2023: Will Your Wisdom Lead the Way?
The beginning of a new year is a natural reset. As 2022 drew to a close, I’m sure many of us paused to take inventory of the past year, a reflection that may very well have caused us to launch a new intention.
When it comes to resolutions, every advice-giver on the internet recommends keeping a new start simple and do-able. They say it’s wise to break a sweeping goal of change (the goal of getting healthy, for instance) into small steps—and take one change-step at a time.
Some top off their advice with a key distinction: it’s best to choose a new start that makes us happy while we accomplish it. If the steps to realizing our goal aren’t fun or rewarding in themselves, we slip back and then it’s over.
However, if our change-steps are enjoyable and they bear fruit, we are encouraged to continue. And let’s be generous with ourselves—January 1 or anytime is a good time for a new start!
Focus on a Personal Quality
In my experience, we are most successful with resolutions that are easy to hold in the spotlight, such as focusing on a quality we wish to experience and express more in our lives.
This kind of resolution not only grows our awareness skills, but it can be carried out with small steps on any given day, throughout the day.
Here are some examples of qualities we might want to experience more abundantly in the coming year.
EASE: We begin by noticing ease (or lack of it) in extra-simple situations. We pay more attention.
We hunt for a pair of glasses and get frustrated. There’s an opportunity for more ease.
We can’t find an important document and we notice our exasperation. There’s another chance to BE the thing we want more of—ease.
Again, we’re paying attention.
What’s one simple thing we can do or say to find ease in this moment? Maybe we stop trying so hard. We take our attention off the lost item and come back to it a little later, and there it is.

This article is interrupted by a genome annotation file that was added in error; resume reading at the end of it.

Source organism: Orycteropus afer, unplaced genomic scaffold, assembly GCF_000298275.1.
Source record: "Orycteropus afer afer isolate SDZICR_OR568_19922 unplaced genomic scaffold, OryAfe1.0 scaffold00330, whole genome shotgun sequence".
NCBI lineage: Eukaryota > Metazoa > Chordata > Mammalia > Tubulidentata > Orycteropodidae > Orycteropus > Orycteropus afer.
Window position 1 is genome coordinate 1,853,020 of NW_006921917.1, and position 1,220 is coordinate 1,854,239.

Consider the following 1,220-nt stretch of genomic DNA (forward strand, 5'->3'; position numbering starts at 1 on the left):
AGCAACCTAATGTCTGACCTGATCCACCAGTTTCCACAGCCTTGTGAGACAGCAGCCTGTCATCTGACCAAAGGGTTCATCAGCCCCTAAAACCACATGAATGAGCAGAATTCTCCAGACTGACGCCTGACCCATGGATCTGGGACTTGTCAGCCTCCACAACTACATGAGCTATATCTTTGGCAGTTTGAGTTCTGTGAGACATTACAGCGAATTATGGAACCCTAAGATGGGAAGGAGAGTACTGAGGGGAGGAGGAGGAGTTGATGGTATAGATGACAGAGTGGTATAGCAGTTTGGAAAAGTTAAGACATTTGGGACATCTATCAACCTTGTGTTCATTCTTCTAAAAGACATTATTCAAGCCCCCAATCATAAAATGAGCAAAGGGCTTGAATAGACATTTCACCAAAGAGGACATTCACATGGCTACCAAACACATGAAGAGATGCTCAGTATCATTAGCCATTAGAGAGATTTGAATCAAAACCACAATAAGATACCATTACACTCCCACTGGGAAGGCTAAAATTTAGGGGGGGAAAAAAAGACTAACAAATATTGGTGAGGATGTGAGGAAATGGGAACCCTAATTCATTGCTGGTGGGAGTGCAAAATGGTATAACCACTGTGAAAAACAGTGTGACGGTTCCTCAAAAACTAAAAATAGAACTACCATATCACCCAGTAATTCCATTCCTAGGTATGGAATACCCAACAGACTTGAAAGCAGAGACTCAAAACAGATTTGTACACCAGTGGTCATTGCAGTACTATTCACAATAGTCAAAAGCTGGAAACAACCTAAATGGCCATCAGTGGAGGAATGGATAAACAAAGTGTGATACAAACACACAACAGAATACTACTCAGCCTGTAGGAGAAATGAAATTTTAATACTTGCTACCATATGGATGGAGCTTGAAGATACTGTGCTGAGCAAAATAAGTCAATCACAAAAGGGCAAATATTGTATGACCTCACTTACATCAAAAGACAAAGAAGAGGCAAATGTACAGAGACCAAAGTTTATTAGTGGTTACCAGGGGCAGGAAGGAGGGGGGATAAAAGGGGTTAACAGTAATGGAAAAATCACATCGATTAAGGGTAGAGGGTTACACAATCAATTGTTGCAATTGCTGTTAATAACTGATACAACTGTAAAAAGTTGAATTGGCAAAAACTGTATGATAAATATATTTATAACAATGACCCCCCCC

BE UNHURRIED: We pay new attention to our speed of movement, simple as that.
We pay attention to the pace of daily tasks such as eating, driving, or getting dressed. Are we in a hurry unnecessarily?
Then something delightful happens… we notice that giving ourselves time to enjoy an average moment feels downright luxurious. We also add pleasure to our movement if we’re not in such a hurry, for instance we touch the velvet soft leaves of the white poinsettia as we walk to the bathroom. To breathe and pause instead of reacting to a friend’s comment in a rush feels really good. We realize we want to keep doing that.
If our mind is racing as we prepare for bed, we notice the feeling and say “yay for me” for noticing. Maybe we do something specific to slow it down such as take a warm bath or have a cup of tea. We experiment to find what works.
LIGHTNESS: We resolve to take life less seriously (think politics, religion, or government).
If we notice the burden of a stressful thought, we find a way to shake it off and feel lighter. Take a busy day, for instance. Maybe “busy” doesn’t have to equal stressful. Maybe we can simple move from one thing to another.
Trevor Noah’s 2019 book “Born a Crime” caught my eye recently, and I dived in. Already I’m inspired by it, particularly that any book about someone else’s life compared to ours is a good exercise in opening the mind and heart. For sure this is true for me about reading Trevor’s stories from his childhood in South Africa.